For several years now, I've set annual goals at the beginning of the year. At the end of each year, I reviewed them only to conclude that I didn't accomplish what I had set out to do. Sometimes, I had a good excuse, but other times I look back think that I could have certainly done better.
It's easy to set goals in January, but when I'm knee-deep in taxes in April, the last thing I'm thinking about is what I wrote down back in January. This year, I'm going to do things a little differently. I'm going to try set them on a monthly basis. We'll see how it works for a few months and adjust from there if necessary. I think it's certainly going to be better than looking back a year later and seeing a year of failed goals.
As I came up with this idea of creating monthly rather than annual resolutions, it occurred to me that it might not be unique. Yes, like many of my ideas, some smart person laid claim to them long ago. Here's a three-minute TED talk about 30 day goals from famous Google policy czar, Matt Cutts:
If that doesn't inspire you to set monthly goals, this isn't the website for you.
Even Matt Cutts points out that his 30 day goal was inspired by Morgan Spurlock's show, 30 Days. I can't recommend the show highly enough... it is well worth your time and your money.
So my idea isn't unique. That's a bit of a bummer. Let's focus on the bright side... we now know it works!
How is This Going to Work at Be Better Now?
On the last Friday of the month, I'm going to write down a post about my goals for the next month. On the first Friday of the next month, I'll review how I did the previous month.
There will be exceptions such as when the Friday falls on the first or second of the month. In those cases, I'll push the review to the second week, because I don't want to put myself into a position of having to rush a monthly review that just completed the night before. All the data from the previous month (such as website visits or money earned) may not available right away.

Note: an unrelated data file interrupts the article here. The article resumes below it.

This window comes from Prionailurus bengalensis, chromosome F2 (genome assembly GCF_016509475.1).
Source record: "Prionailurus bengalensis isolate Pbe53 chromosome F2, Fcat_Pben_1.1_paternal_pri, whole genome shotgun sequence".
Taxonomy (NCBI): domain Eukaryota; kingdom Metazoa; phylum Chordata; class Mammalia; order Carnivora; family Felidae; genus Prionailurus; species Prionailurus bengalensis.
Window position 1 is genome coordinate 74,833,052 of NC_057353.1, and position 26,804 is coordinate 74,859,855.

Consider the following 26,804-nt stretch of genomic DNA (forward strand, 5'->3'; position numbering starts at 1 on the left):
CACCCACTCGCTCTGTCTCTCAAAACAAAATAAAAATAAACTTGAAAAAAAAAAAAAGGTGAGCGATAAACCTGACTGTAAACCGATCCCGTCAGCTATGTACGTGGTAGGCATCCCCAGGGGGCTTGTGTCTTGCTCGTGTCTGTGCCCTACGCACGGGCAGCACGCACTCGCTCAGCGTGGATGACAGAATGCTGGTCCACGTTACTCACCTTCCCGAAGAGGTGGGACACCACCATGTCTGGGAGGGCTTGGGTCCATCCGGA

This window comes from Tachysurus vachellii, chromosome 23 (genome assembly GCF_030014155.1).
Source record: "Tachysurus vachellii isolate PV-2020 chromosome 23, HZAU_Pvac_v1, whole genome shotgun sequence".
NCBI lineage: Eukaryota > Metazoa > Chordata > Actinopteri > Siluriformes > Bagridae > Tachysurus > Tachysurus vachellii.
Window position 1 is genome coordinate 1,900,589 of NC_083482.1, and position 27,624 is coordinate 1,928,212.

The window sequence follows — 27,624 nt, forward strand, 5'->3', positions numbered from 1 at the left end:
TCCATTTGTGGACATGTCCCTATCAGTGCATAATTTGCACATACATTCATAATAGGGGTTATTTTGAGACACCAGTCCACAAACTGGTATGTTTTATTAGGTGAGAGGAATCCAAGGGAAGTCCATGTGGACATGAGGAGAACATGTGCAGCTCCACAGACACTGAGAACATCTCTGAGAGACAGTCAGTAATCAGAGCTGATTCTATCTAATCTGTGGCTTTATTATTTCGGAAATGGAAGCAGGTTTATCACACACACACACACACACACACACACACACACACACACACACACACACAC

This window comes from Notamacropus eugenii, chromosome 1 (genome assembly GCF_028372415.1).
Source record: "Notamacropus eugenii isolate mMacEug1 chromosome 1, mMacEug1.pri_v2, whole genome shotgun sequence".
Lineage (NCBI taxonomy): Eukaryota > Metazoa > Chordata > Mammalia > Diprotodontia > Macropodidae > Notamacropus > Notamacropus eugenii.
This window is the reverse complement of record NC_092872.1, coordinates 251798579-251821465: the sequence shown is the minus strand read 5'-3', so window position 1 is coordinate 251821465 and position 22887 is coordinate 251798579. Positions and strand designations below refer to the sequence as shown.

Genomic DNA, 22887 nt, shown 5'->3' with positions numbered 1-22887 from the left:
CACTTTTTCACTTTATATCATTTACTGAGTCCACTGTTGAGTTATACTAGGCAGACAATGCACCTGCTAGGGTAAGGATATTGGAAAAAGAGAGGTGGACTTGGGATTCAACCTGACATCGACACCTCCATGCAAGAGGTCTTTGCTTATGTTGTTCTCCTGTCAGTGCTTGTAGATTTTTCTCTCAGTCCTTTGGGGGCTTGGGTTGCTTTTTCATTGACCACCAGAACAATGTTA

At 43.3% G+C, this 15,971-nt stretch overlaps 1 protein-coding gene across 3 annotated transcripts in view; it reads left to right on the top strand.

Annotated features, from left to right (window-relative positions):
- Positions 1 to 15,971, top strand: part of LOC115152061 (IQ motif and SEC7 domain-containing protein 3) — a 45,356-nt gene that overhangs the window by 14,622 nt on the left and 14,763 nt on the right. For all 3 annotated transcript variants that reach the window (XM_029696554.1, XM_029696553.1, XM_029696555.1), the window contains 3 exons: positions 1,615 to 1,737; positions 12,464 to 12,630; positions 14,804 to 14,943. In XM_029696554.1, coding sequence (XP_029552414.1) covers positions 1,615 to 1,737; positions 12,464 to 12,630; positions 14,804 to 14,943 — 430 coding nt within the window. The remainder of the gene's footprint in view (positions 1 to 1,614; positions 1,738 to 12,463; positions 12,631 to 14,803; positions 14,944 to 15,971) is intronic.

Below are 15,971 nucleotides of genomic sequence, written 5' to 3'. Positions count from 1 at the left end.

I don't know if you'll care about my goals. Perhaps there's some voyeuristic appeal to them. For the most part, I don't care if you care.
My reason for putting the goals out there is to keep myself accountable. If I were to simply keep track in a spreadsheet, what happens in a month if I fail? I spend 30 seconds thinking that I'll try to do better next month and move on. With accountability, I'm going to have to publicly fess up to my failures. That's extra motivation not to fail in the first place.
The second reason for sharing my goals is so that you can share on the journey. Perhaps you'll see that I'm just an ordinary person like yourself... and if I can succeed in my goals you can succeed in yours.
I hope you'll create your goals, make them public, and share them with me and other readers. (The comment section below is a perfect place for that.) Together we'll learn what works.
Setting the Goals
I think it makes sense to set 3 goals each month: two personal and one related to Be Better Now. For example, one month I may resolve to give up soda, lose 5 pounds, and get 10,000 visitors. Another month it could be to make $100 on the side, negotiate some sale or purchase, and get 250 new people subscribed to my RSS feed.
I have no clue how these goals and reviews are going to work. I'm not going to lock a format in stone. We'll give this a shot for now, and if it doesn't work, we'll make changes to "Be Better" (yes, I couldn't resist).
Update: Check out my January 2015 Goals here.This post involves:
Next: Setting Goals for January 2015